I have wanted to achieve certain milestones in my shooting. At first I wanted to be able to shoot a lot. The best way to afford this was reloading. I bought my Rock Chucker kit and some powder, primers and bullets and I was in business. As time went on, I wanted to shoot a lot and be very accurate and that is where the adventure begins.
"Accuracy" means different things to different people. For most guys I think it starts as the need to hit the beer can with the 22 when you're 10. Then it becomes kill the deer at 100 yards. For me it has become a goal of sub moa performance every time I pull the trigger. Preferably better sub moa performace than the other guy at the match.
Repeatable accuracy is the art of getting everything the same. If your componets are the same and are assembled at the same high quality level, you stand a much better chance of your bullets going to the same point of impact each time. Assuming of course that your conditions remain constant and you don't screw the pooch when you pull the trigger.
These are the parts that go into making the round. The brass, primer, powder, and bullet should always be from the same production lot as all the other rounds in your run. That means that they were made at the same time, from the same materials and on the same equipment as all the other componets in that production run. Even then there can be varriance in the size, shape, weight etc with in the group.
Again everything needs to be as much "a like" as possible. The brass should be clean. The primer holes the same diamiter. The brass should all be the same length and be equally deburred and uniformaly concentric. Perfectly equal neck tension is a big help in eqaulizing preseasure and volicity. Are you full length resizing? Do them all. Are you just bumping it back and doing the neck? Again, what ever method, do it the same way each time. Don't mix and match the ammo preperation method in your batch.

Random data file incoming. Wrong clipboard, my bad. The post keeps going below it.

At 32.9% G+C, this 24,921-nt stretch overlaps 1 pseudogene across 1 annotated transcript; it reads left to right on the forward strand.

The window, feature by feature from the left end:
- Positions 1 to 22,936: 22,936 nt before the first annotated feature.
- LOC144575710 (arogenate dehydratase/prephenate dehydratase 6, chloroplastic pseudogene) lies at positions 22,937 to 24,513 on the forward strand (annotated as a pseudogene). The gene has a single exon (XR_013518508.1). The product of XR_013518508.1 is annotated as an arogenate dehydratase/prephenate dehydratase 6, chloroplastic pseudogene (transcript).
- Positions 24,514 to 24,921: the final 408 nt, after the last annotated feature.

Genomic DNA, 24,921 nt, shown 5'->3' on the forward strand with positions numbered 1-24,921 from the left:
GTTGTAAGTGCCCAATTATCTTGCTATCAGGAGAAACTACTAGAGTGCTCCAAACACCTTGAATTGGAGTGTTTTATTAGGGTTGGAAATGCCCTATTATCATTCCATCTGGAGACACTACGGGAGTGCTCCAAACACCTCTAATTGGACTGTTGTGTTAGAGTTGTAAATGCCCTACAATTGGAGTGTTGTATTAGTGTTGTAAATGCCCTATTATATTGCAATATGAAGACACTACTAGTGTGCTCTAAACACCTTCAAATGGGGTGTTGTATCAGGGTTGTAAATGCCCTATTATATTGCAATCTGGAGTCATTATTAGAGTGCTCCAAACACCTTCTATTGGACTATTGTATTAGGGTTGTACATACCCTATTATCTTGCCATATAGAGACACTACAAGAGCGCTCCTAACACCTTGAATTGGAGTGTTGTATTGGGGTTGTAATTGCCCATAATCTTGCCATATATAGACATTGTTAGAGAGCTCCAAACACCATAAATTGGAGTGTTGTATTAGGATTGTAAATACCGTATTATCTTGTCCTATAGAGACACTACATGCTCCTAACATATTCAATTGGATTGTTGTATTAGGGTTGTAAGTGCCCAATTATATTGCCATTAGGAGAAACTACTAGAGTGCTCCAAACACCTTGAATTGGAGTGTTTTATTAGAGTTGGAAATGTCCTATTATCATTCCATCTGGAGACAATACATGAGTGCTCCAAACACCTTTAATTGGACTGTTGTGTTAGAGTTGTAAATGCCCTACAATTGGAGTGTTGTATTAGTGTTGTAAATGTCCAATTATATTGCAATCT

Primers should be set the same in every round. If you set them flush, all of them should be flush, if you set them to maximum depth, then they all need to be maxium depth. Check each round as you do it. Powder, every charge should be weighed, no exceptions.
Bullet seatting. Here is a tricky and sometimes over looked accuracy killer. The OAL of the cartrige that your reloading manual lists as the proper length, is just the industry standard. IT IS NOT the best lenght for accuracy in most guns. Simply put, the standard OAL is a size that ALL guns, chambered in that cartridge will accept and fire. So what is the best OAL? That depends. If you are shooting a mag fed semi-auto, you obviously can't make the round to long since it has to fit the magizine. In a bolt gun you have more freedom with the length.
Most guns shoot better if the bullet touches the rifleing when the round is chambered. There are several reasons for this: 1. the bullet is more likely to be pointed and started straight down the barrel 2. the presure will be more uniform in the chamber when the round is touched off, this helps equalize velocity. You need a gauge to determine the optimal depth. A word of caution though. Sometimes you can't have the bullets touching the lands for other reasons. Match grade bulletts that are only going to be used on the bench or shooting range can be set into the lands. Hunting or other field ammo still should be backed off, at least a few thousands. The reason is that if the bullet is set into the lands, and you then attempt to eject the round without fireing it, you can leave the bullet stuck in the barrel and eject the brass and dump all the powder out. To avoid this problem get the bullet as close to the lands as possible and then bump it back a tad farther. Then do them all the same. Keep in mind that each bullet manufacture has differrences in the ojive (curvature) of their bullets and you will need to refigure the OAL every time you try a different bullet.
Accurate reloading requires high quality componets, consistent technique and proceedures in order to produce uniform ammo capable of going to the same point of impact every time you pull the trigger.